For lovers of all things beautiful, Atul Kasbekar’s exhibition of photographs from Victoria is a delight. Kasbekar has captured the touristy and the regular from his own unique perspective. Condé Nast Traveller caught up with Kasbekar at the opening of his exhibition.
Tell us some of the stories behind these pictures from Victoria. There was no brief! I was free to shoot whatever I wanted... Though there is so much to see, not all of these are postcards – some are images of everyday things I found interesting in a way no one else did. [On technique] At Phillip Island, we had a lot of trouble with the weather. So to get the shot, we had to work really hard, and keep in mind that we would have to work a lot on the post production. Similarly, the moss that you see in one of the images was difficult to capture. What you see finally is a combination of several images.
As a photographer, do you find some places more photo-friendly than others? Yes! Without doubt. Melbourne (Australia) was quite fabulous – beautiful light all around, and lots to see. Gorgeous all around. I think Cape Town is inherently photo-friendly. You can have literally four seasons in a day! The weather’s a havoc, in a nice way, and anything can happen. Santa Barbara (California, US), where I went to photography school, is also beautiful. I also love London, but that’s probably because I have lots of friends there who are very well off (laughs).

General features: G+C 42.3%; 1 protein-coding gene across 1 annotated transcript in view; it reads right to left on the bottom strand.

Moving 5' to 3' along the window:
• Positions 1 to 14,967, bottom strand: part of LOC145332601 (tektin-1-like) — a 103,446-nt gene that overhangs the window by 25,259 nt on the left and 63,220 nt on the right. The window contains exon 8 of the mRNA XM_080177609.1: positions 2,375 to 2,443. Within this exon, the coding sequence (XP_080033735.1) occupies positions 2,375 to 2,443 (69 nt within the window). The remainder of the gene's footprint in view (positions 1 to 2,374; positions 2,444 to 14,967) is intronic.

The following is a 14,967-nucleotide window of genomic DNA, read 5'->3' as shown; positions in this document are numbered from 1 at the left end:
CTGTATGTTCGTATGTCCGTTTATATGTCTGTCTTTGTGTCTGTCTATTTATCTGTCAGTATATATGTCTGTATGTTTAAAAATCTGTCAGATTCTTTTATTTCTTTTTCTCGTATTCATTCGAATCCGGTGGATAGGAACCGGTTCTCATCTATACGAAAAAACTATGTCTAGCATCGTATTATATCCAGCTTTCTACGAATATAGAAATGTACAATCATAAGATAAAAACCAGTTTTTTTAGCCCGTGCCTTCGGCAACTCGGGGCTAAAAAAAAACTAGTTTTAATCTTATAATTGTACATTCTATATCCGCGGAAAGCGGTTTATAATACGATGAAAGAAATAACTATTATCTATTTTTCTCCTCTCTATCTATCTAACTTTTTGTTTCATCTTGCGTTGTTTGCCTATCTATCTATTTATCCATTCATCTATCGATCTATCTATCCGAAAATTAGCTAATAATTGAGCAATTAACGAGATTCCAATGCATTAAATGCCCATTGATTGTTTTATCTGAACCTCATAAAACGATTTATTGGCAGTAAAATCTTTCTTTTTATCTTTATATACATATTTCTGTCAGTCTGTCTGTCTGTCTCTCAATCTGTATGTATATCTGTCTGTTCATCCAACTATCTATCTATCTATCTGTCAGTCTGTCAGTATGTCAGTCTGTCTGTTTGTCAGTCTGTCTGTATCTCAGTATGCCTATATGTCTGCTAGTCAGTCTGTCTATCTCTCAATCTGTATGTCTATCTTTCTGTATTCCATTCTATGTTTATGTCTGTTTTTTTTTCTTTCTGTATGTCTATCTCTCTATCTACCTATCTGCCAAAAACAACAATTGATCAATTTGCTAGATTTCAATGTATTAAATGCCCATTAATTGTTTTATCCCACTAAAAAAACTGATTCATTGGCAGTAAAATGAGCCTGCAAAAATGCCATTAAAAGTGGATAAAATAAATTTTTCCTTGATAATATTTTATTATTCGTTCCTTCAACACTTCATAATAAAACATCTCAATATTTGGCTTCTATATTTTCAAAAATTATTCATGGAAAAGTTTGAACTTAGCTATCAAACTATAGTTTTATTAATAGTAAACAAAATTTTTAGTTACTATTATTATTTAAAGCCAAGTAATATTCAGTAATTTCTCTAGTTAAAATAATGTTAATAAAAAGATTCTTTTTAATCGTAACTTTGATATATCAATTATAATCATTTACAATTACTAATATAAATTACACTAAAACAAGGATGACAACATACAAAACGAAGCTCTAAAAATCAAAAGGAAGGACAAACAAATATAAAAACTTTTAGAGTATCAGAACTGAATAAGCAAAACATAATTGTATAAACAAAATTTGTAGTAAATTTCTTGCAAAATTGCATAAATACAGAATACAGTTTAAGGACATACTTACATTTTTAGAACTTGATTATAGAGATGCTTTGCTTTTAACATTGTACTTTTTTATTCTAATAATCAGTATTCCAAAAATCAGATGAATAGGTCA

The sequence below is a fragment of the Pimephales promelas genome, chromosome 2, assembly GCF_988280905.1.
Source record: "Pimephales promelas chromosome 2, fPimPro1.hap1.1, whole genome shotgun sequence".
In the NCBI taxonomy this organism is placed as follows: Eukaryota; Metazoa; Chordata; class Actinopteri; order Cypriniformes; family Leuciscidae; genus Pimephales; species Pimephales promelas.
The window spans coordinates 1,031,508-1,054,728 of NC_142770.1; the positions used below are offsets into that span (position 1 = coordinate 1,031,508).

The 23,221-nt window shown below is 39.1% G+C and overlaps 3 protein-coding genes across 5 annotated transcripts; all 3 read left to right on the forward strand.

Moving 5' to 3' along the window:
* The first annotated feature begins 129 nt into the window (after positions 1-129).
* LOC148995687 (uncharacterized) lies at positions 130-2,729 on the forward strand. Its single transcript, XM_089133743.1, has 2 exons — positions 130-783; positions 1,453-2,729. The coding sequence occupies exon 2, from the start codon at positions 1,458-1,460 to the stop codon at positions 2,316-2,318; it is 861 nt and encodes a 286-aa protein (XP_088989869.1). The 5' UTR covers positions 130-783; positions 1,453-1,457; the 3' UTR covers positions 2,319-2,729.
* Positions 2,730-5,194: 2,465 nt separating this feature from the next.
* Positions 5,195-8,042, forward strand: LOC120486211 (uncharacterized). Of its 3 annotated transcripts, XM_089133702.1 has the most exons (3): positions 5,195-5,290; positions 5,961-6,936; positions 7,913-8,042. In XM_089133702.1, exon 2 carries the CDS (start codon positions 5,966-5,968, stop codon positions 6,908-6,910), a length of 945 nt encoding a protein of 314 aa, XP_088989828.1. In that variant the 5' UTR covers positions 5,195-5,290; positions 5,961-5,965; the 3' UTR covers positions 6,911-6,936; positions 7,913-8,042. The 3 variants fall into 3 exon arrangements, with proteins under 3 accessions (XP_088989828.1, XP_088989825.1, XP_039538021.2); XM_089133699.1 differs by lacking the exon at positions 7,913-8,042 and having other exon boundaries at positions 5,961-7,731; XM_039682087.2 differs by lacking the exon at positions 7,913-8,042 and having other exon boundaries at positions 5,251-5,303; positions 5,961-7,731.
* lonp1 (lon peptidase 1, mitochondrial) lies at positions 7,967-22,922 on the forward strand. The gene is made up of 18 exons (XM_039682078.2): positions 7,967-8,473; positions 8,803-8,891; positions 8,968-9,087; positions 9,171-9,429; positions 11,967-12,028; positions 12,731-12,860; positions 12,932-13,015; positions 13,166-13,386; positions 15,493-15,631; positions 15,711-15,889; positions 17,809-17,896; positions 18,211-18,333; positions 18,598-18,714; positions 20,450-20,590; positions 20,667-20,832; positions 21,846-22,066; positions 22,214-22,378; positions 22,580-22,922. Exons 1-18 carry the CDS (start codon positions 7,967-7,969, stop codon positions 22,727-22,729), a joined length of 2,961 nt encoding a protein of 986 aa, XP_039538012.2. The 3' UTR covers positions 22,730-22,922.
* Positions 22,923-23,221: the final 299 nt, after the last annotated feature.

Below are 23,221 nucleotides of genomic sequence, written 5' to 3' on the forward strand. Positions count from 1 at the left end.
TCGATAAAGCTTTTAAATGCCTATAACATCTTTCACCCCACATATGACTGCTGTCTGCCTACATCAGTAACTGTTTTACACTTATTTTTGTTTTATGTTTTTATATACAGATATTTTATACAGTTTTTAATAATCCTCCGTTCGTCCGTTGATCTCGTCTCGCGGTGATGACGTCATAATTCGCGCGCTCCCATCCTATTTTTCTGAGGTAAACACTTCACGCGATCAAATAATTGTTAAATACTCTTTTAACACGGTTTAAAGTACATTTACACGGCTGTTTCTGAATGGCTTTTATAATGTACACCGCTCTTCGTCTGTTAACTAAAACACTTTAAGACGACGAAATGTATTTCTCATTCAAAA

What about India? In India, Delhi is a beautiful city. Not Mumbai, as much. I have been to Kerala around five to six times and I think it’s really beautiful. Goa is special, because I come from there. We once had an ancestral house, which no longer stands, but the bond remains.
Tell us something about Goa that most travellers don’t know. Tourists love Goa for its food, but the genuinely good cuisine happens further south, towards Karwar. That’s where they take their food very seriously. They can tell you what fish from what cove tastes better, and what’s the best time of the month to eat crabs! They put a lot of effort into their cuisine. Goans, in comparison, are laidback about their food. They prefer to keep things simple. If you really want good food, you will have to travel further south from Goa.
What’s your travelling style? Ah! I have been completely spoilt by now. I like to have all details taken care of for me. I want doors to open and things to happen by themselves. I prefer travelling in comfort. I am a tall person, and cannot travel in cramped cabins. For me, luxury is when you don’t have to bother about things like these.
What’s been the most memorable experience so far? We were camping in Corsica (France) with family and friends. It was an amazing place. Every evening, my brother-in-law would spear fish with a spear gun. Now, that requires a lot of skill. You have to hold your breath under water for minutes, wait for the fish to come by—which is not easy—then aim, keeping in mind the velocity, speed of the target and the refraction! Despite all this, he would put three to four fish on the table every evening. Amazing!
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